We haven’t made a mistake when writing that last fact. Inventor and automotive hall of famer Ralph Teetor was the brains behind a system where the speed of a vehicle is automatically controlled with a flick of a switch or press of a button. However, he had been blind since the age of five after a shop accident.
Sight or no sight, Teetor was able to pick up on the tendency that his lawyer regularly appeared to slow down when talking and then speed up when listening while behind the wheel. Teetor found this inconsistency annoying, to the point that he started to look into whether a device could be developed which could control the speed of a car automatically.
The first patent of Teetor’s technology was filed during 1948. However, it would take a few additional patents for improving the original gadget and close to a decade after the initial patent before cruise control technology was fitted to the 1958 models of the Chrysler Imperial, New Yorker and Windsor. Of course, from that point on the devices began to be used by so many manufacturers on their vehicles.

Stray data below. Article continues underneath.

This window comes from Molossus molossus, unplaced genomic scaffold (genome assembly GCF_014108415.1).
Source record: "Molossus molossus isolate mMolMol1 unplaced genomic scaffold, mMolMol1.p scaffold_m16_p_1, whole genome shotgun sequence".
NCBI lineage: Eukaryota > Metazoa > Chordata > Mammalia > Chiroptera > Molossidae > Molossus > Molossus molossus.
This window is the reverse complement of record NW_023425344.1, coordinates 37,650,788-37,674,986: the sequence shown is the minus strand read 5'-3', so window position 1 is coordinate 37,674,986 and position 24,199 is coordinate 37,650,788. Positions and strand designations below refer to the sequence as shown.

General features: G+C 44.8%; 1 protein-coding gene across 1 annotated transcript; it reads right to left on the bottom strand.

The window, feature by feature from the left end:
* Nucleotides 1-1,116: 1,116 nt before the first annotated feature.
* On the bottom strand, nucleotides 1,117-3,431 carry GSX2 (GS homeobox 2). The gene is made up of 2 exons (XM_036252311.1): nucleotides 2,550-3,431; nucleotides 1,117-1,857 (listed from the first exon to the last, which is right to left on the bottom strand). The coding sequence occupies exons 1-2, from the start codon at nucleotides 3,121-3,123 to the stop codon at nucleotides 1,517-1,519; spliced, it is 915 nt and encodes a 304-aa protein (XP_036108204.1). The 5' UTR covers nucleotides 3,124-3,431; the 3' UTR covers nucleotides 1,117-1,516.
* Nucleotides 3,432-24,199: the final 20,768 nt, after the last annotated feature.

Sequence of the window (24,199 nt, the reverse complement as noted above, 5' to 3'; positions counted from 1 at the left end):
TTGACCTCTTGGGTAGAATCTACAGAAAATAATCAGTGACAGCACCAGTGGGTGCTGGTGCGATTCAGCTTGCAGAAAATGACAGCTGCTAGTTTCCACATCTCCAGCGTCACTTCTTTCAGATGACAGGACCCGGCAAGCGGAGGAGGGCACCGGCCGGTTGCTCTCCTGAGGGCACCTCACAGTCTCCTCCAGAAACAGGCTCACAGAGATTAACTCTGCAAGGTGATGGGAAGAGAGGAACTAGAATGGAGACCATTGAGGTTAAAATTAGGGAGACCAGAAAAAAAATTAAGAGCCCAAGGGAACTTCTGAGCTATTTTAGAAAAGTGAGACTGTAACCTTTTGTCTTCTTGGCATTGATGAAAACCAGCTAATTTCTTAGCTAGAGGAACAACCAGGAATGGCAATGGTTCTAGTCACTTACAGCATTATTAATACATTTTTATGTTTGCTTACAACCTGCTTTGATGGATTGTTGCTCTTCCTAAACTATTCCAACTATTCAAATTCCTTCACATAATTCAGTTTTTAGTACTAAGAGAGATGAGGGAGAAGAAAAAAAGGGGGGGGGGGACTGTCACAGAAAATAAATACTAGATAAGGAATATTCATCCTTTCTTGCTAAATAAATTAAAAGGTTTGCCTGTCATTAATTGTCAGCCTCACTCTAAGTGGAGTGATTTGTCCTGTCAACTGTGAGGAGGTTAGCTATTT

A history lesson regarding sat-nav
A huge number of drivers will now listen to a formal-sounding android when they have to get from A to B along a route that they aren’t familiar with. However, it was only a couple of decades ago that motorists had to memorize directions before they got behind the wheel, or at least had a collection of fold-out maps in their glovebox to analyse whenever they took a break from driving.
The early days of sat-nav were attached to the US military. This was because it was the US Department of Defense which developed the first satellite-based global positioning technology on behalf of the country’s military forces. Deemed TRANSIT, it was up and running as we entered the 1960s and involved the system using the DopplerEffect to calculate the position of the receiver in relation to satellites. As satellites could follow fixed trajectories at calculable speeds, scientists were able to use this data to pinpoint positions based upon short-term variations in frequency.
As we entered the early part of the 1980s, more refined and precise editions of this satellite-based global positioning technology were introduced. These started to be used by the general military and multiple satellites were utilised too. While GPS devices were also publicly available around this time — systems which use between 24 and 32 medium Earth orbit satellites that follow six trajectories for incredibly accurate results — they weren’t of much use. This is because the military added interference to the signals so that only their own version could be used with any precision.
That was until we rung in a new millennium. President Clinton ended four years of deliberations to sign a bill in 2000 which ordered that the military ceased scrambling satellite signals that were being used by members of the public. The era of consumer-based sat-nav systems had begun.